Happy Friday! Spring officially arrived this week and despite the potential for more spring rain and snowstorms, just seeing it’s officially spring on the calendar now seems to have made a difference with our moods. We join our hosts, Rosy and her brothers from LLB in Our Backyard, for this week’s edition of the Nature Friday Blog Hop.
We’ve been seeing lots of spring bulbs teasing us that spring was on its way (only to be three weeks. With the official arrival of spring, something magical even occurred in our own garden. Yesterday I noticed a small flash of pale blue in some ground cover and thought maybe a wrapper had blown in and gotten stuck. To my surprise, some blue grape hyacinths planted a couple of seasons ago have started to naturalize amongst the Vinca. These little cuties known as Muscari come in shades of white, blue, and purple. They are very easy to grow and aren’t the slightest bit fussy about soil conditions and will thrive in sun or light shady conditions. My original group was planted several feet south of where they were now and I was charmed to see how far they’ve migrated. I don’t mind another ‘caravan on the march’ and think the garden will be richer for these new additions. The buffet table was set for lunch and noticed the season’s first bees noshing away (bee is located on the back side of the tallest Muscari). Once the photos were downloaded, I also noticed the season’s first ladybug to the right near the shortest flower.
Muscari should be planted in early fall so moisture can nourish them before winter sets in. Plant in groups of ten or more, setting the bulbs twice as deep as they’re tall, and at least a couple of inches apart. Leaves will appear shortly after planting in the autumn but can be ignored. The flower spikes will arrive in spring when you most need to see colors other than tan and brown.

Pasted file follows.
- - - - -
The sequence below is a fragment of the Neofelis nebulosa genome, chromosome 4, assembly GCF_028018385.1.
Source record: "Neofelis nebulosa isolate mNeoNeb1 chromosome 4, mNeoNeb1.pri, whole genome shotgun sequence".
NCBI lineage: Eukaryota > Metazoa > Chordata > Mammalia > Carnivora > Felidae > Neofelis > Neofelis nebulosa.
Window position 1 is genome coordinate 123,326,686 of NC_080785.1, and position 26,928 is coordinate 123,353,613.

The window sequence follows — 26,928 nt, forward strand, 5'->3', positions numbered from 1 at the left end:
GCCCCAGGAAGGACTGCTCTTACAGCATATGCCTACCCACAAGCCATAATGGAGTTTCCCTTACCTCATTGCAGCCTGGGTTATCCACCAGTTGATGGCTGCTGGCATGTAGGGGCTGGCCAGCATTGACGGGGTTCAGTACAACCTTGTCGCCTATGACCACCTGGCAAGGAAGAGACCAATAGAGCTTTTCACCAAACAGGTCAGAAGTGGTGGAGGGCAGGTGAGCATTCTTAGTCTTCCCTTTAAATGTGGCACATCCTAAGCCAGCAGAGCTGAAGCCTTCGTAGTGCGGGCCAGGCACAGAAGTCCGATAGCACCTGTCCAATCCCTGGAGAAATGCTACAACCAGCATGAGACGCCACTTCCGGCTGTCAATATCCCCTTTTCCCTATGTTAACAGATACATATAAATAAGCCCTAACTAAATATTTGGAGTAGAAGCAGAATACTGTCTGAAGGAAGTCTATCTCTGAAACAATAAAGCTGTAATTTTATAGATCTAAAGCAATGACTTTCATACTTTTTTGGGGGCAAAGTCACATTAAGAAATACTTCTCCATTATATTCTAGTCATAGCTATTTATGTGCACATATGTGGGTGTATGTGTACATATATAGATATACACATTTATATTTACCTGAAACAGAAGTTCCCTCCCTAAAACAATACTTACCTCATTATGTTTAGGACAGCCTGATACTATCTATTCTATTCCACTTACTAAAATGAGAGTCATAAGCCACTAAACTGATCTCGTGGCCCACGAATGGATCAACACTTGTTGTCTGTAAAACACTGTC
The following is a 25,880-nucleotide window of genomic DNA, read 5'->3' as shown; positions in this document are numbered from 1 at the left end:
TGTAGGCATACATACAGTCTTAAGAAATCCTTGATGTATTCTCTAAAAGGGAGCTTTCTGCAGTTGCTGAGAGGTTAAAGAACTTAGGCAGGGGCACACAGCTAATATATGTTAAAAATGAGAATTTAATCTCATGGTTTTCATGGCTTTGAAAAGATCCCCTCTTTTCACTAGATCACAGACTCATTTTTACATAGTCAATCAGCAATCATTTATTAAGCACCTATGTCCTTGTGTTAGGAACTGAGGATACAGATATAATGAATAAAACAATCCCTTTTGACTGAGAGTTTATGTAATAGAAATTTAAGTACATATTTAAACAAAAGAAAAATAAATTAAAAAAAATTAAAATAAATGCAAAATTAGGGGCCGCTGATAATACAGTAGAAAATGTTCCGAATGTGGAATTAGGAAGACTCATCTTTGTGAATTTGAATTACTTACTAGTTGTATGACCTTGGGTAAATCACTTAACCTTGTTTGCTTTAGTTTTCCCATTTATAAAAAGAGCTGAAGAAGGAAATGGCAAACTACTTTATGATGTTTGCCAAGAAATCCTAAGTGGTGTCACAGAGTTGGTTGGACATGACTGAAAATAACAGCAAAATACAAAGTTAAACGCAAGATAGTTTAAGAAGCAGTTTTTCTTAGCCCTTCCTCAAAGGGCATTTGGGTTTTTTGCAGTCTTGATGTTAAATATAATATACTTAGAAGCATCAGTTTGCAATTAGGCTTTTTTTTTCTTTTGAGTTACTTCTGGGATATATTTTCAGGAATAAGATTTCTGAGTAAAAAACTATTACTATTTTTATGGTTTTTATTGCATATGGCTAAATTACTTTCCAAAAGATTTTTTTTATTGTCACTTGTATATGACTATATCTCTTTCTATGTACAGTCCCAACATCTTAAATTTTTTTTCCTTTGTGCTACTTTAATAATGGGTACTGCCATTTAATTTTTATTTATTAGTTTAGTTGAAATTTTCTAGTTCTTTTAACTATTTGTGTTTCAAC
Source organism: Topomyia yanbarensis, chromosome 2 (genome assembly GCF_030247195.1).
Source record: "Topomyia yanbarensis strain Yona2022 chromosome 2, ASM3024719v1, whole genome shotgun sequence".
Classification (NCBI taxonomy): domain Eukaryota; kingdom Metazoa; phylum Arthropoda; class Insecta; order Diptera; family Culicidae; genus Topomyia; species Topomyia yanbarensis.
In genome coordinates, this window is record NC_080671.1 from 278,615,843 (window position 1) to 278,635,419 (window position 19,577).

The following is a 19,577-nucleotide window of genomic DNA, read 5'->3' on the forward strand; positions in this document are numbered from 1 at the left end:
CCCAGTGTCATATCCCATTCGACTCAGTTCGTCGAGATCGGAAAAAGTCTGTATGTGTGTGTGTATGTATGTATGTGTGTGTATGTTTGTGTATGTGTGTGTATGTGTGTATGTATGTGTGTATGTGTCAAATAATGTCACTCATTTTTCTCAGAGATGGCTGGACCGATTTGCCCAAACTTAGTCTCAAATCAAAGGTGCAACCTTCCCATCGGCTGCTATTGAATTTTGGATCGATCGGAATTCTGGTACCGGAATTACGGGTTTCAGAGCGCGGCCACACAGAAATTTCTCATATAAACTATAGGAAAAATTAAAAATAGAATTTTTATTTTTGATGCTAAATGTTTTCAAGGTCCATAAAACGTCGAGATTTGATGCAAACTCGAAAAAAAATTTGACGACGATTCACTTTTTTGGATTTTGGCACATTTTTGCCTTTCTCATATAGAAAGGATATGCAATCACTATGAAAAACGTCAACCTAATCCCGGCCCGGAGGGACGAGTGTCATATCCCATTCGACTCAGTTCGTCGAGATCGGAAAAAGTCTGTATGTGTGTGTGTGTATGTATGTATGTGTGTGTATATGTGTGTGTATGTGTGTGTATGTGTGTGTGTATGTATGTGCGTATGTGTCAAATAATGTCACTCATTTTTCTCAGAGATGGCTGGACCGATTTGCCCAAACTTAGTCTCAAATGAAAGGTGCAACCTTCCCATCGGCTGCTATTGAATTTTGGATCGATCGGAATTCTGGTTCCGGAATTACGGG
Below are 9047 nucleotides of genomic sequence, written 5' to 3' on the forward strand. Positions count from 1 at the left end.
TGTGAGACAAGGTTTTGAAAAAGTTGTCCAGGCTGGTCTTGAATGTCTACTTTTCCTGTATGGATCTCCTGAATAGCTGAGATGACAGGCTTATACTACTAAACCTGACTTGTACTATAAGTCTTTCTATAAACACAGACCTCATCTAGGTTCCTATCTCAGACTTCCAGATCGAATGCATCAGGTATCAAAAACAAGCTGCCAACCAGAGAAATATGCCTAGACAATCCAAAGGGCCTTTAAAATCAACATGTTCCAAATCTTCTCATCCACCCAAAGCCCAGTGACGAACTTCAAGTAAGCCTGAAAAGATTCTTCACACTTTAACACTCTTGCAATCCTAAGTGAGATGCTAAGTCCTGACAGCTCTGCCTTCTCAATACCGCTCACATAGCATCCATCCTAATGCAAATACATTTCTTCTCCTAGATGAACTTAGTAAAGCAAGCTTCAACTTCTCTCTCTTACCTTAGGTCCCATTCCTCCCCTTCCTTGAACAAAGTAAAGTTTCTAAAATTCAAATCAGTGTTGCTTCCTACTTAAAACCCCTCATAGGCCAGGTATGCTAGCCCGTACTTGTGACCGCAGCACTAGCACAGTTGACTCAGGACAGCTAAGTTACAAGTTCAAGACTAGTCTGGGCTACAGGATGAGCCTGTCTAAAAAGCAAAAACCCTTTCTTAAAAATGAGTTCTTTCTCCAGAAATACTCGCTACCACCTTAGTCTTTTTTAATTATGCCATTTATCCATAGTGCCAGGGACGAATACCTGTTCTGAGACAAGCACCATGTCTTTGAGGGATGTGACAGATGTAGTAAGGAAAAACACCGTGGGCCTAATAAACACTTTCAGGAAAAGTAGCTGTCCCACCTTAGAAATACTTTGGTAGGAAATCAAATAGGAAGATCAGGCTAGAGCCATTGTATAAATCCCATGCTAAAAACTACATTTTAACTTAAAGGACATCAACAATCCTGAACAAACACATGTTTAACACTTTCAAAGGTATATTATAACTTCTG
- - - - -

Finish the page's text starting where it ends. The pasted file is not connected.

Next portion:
The crocuses are just starting in my garden but we’ve encountered numerous ones around the ‘hood. They are one of my favorite spring bulbs. the bees sure seem to enjoy them as much as I do, for different reasons. This little guy had sacks of pollen on his legs.
Crocuses should be planted in late summer to early fall and require a minimum of 15 weeks of chilling to break dormancy known as vernalization. Planting times differ from other species and for best results should be planted 6 to 8 weeks before the first expected frost allowing a sturdy root system to develop before going dormant. If soil consists of clay, amend with organic matter, plant 5 inches deep with the flat side down and around 1 to 2 inches apart.
Did you know that saffron comes from the saffron crocus bulbs (Crocus sativus), an autumn blooming crocus? The spice is the red stigmas of its flower. Each flower only produces three stigmas and each saffron crocus bulb will only produce one flower. Now you know why saffron threads are so pricy. You’re welcome.
As for seeing ladybugs, did you know seeing them is considered a sign of good luck? We hope that luck works with digital sightings as well. May the luck of ladybugs grace you and hope your weekend is filled with all good things.